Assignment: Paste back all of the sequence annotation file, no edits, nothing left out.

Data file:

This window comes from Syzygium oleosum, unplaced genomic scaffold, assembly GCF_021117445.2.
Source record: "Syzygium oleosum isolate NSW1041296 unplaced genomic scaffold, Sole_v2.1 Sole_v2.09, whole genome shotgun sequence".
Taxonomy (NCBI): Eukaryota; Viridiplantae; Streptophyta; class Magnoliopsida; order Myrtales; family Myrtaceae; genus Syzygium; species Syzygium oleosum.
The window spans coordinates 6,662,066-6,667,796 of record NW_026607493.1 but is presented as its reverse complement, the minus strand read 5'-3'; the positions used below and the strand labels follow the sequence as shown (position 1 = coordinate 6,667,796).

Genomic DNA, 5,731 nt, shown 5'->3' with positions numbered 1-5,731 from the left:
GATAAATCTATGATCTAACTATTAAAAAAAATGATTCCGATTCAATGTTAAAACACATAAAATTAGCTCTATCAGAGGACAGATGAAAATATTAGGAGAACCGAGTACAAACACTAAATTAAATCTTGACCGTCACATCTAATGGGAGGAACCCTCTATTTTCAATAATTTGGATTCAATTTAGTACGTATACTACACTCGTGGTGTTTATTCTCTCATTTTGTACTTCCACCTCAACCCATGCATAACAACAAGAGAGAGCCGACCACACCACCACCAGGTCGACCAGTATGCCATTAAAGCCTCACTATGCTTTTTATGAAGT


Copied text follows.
This window comes from Syzygium oleosum, unplaced genomic scaffold, assembly GCF_021117445.2.
Source record: "Syzygium oleosum isolate NSW1041296 unplaced genomic scaffold, Sole_v2.1 Sole_v2.09, whole genome shotgun sequence".
Taxonomy (NCBI): Eukaryota; Viridiplantae; Streptophyta; class Magnoliopsida; order Myrtales; family Myrtaceae; genus Syzygium; species Syzygium oleosum.
The window spans coordinates 6,662,066-6,667,796 of record NW_026607493.1 but is presented as its reverse complement, the minus strand read 5'-3'; the positions used below and the strand labels follow the sequence as shown (position 1 = coordinate 6,667,796).

Genomic DNA, 5,731 nt, shown 5'->3' with positions numbered 1-5,731 from the left:
GATAAATCTATGATCTAACTATTAAAAAAAATGATTCCGATTCAATGTTAAAACACATAAAATTAGCTCTATCAGAGGACAGATGAAAATATTAGGAGAACCGAGTACAAACACTAAATTAAATCTTGACCGTCACATCTAATGGGAGGAACCCTCTATTTTCAATAATTTGGATTCAATTTAGTACGTATACTACACTCGTGGTGTTTATTCTCTCATTTTGTACTTCCACCTCAACCCATGCATAACAACAAGAGAGAGCCGACCACACCACCACCAGGTCGACCAGTATGCCATTAAAGCCTCACTATGCTTTTTATGAAGT